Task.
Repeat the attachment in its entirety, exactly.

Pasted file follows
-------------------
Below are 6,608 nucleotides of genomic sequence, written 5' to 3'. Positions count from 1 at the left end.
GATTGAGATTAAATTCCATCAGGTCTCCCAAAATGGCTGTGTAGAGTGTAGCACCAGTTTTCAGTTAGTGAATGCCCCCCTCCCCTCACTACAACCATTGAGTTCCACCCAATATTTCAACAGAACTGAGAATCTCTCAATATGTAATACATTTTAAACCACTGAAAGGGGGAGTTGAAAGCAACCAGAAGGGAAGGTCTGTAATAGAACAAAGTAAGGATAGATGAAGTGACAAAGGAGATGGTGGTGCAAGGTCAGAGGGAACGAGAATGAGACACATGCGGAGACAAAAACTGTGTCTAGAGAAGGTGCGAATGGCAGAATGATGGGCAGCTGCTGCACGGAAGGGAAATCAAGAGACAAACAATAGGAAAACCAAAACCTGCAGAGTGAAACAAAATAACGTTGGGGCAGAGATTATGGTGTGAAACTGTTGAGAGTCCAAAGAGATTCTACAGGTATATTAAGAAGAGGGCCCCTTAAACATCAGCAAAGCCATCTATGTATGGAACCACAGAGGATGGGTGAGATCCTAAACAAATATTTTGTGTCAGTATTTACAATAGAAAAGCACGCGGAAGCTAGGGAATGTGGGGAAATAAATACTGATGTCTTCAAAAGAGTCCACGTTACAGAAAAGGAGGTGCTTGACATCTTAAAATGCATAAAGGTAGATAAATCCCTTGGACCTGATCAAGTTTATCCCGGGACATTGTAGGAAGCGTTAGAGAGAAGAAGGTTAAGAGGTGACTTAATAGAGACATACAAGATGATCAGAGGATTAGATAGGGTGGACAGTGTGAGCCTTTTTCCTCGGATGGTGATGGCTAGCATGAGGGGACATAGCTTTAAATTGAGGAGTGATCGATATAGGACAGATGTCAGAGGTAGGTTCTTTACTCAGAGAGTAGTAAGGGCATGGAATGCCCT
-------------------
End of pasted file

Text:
Below are 6,608 nucleotides of genomic sequence, written 5' to 3'. Positions count from 1 at the left end.
GATTGAGATTAAATTCCATCAGGTCTCCCAAAATGGCTGTGTAGAGTGTAGCACCAGTTTTCAGTTAGTGAATGCCCCCCTCCCCTCACTACAACCATTGAGTTCCACCCAATATTTCAACAGAACTGAGAATCTCTCAATATGTAATACATTTTAAACCACTGAAAGGGGGAGTTGAAAGCAACCAGAAGGGAAGGTCTGTAATAGAACAAAGTAAGGATAGATGAAGTGACAAAGGAGATGGTGGTGCAAGGTCAGAGGGAACGAGAATGAGACACATGCGGAGACAAAAACTGTGTCTAGAGAAGGTGCGAATGGCAGAATGATGGGCAGCTGCTGCACGGAAGGGAAATCAAGAGACAAACAATAGGAAAACCAAAACCTGCAGAGTGAAACAAAATAACGTTGGGGCAGAGATTATGGTGTGAAACTGTTGAGAGTCCAAAGAGATTCTACAGGTATATTAAGAAGAGGGCCCCTTAAACATCAGCAAAGCCATCTATGTATGGAACCACAGAGGATGGGTGAGATCCTAAACAAATATTTTGTGTCAGTATTTACAATAGAAAAGCACGCGGAAGCTAGGGAATGTGGGGAAATAAATACTGATGTCTTCAAAAGAGTCCACGTTACAGAAAAGGAGGTGCTTGACATCTTAAAATGCATAAAGGTAGATAAATCCCTTGGACCTGATCAAGTTTATCCCGGGACATTGTAGGAAGCGTTAGAGAGAAGAAGGTTAAGAGGTGACTTAATAGAGACATACAAGATGATCAGAGGATTAGATAGGGTGGACAGTGTGAGCCTTTTTCCTCGGATGGTGATGGCTAGCATGAGGGGACATAGCTTTAAATTGAGGAGTGATCGATATAGGACAGATGTCAGAGGTAGGTTCTTTACTCAGAGAGTAGTAAGGGCATGGAATGCCCT